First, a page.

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Newton city councilors consider caps on restaurant delivery service fees during coronavirus outbreak

Sweet cheese and raisin crepes at Moldova in Newton.
Sweet cheese and raisin crepes at Moldova in Newton.Jessica Rinaldi

As many restaurants rely on takeout customers to stay afloat amid the coronavirus outbreak, Newton’s city councilors are considering a cap on the commissions charged by delivery services like Grubhub while an emergency exists in Massachusetts.

The proposal in Newton, based upon a similar Cambridge measure, is meant to help restaurants weather the economic impact of the pandemic, said Susan Albright, Newton’s City Council president. Her resolution says restaurants are already struggling, and those fees result in an inability to cover costs.

“If immediate action is not taken, the City of Newton is in danger of losing the diverse range of its local restaurants to the COVID-19 crisis and the actions of delivery services noted above,” according to the text of Albright’s legislation.

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The local proposals follow an order by San Francisco Mayor London N. Breed earlier this month that capped third-party food delivery services from charging no more than a 15 percent commission; officials in New York City are also considering a cap on those services as a result of the pandemic. In Boston, City Councilor Ed Flynn has said he plans to introduce a bill to cap the cost of those commissions.

In Cambridge, City Councilor Patricia Nolan seeks a 10 percent cap on commissions while the stay-at-home order remains in force in Massachusetts. Many restaurants employ lower-wage workers, are vital to local communities, and are a fundamental part of the economy, she said.

Restaurants “cannot survive if they cannot cover their costs,” Nolan said. "This has become an issue because restaurants are struggling right now.”

Bob Luz, the president and CEO of the Massachusetts Restaurant Association, said in an e-mail to the Globe that he is urging delivery companies “to do their part” in trying to help everyone through this crisis.

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“Restaurants are hanging on by a thread, and a takeout & delivery only business model is a lifeline that allows them to keep the lights on, a skeleton crew employed, but it is by no means profitable,” Luz said. “By doing their part to help, it is giving these neighborhood restaurants a slightly better chance to get to the other side, and hence therefore be able to continue doing business together in better times.”

Restaurants in Massachusetts can remain open during the pandemic and serve customers only by offering take-out and delivery options. For eateries that use delivery services, however, commissions on food deliveries can eat into th restaurant’s bottom line -- meaning customers’ money goes to a third-party, rather than a local restaurant, Albright said.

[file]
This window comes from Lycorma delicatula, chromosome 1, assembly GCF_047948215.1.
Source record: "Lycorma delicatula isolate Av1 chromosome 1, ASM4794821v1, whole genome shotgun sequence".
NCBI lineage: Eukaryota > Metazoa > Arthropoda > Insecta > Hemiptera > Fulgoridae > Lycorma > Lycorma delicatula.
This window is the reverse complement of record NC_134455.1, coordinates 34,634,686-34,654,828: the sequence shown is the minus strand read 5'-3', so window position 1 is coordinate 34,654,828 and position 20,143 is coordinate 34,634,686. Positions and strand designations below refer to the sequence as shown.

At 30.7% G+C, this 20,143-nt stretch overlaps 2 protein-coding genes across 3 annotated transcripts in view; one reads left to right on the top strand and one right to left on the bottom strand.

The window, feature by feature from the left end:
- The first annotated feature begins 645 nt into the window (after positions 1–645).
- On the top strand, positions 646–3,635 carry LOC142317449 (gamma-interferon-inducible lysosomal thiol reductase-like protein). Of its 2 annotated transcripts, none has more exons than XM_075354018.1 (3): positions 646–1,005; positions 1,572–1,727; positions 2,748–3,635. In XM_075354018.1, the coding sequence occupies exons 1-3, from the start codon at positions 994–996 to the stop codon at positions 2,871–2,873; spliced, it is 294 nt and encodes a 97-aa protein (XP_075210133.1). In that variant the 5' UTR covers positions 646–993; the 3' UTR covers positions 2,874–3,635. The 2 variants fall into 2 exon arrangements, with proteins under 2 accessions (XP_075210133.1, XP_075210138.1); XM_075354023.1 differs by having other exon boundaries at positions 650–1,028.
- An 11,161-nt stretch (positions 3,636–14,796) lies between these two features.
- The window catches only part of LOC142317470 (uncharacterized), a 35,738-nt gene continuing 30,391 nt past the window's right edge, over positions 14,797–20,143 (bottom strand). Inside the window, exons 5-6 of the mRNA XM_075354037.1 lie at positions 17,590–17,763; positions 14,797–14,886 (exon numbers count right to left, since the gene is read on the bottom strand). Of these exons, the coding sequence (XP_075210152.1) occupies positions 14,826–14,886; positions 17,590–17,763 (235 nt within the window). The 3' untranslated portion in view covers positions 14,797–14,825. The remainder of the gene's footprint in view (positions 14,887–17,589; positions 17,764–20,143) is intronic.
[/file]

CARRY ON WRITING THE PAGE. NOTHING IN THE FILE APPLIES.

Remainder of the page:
In Newton, Albright’s proposal, which has the support of about a dozen of her colleagues, is a resolution calling on Mayor Ruthanne Fuller to find a way of restricting those commissions to 10 percent of an order’s purchase price while residents are told to stay home.

“Just raising the subject, raising the awareness, will be a good thing,” Albright said. “People will understand they are giving away 30 percent of their money to delivery services.”

Fuller “is supportive of the many restaurants in Newton and will understand the legalities of the measure’s proposed by the Honorable City Council,” according to a statement from city spokeswoman Ellen Ishkanian.

“We look forward to discussing with the City Council what the opportunities are and the legalities involved,” Ishkanian said.

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Albright is hoping to approve the resolution, along with a separate proposal to create an emergency rental assistance fund, during a City Council meeting next month, she said.

“We’re trying to get this to happen, we wouldn’t want the restaurants to go under,” Albright said.

Artur Andronic, the general manager of Moldova in Nonantum, said they were among the first supporters of Albright’s legislation. His restaurant has continued operating during the pandemic with take-out and delivery orders, but he criticized the size of commissions he is charged by the delivery service Grubhub.

“We do most of the work, we prepare the food, and all they have to do is deliver it from point A to point B,” Andronic said. "And they take 30 to 40 percent commissions in some cases.”

He said in order to be visible to customers, Moldova offers deliveries through delivery companies like Grubhub. Once he has a customer’s business, he’ll encourage them to place future orders directly through Moldova’s website, rather than a third-party service that charges fees, he said.

So far during the coronavirus pandemic, the number of delivery orders has surged, but the commissions charged by Grubhub is taking too much of the restaurant’s income, he said.

Grubhub did not respond to a request for comment.

“The amount of money that is not coming to us is frustrating, knowing how much we work; we take all the risk,” Andronic said. “It’s hard to be a business owner, find a way to stay open, and have a third-party vendor that takes more than ever.”

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John Hilliard can be reached at john.hilliard@globe.com.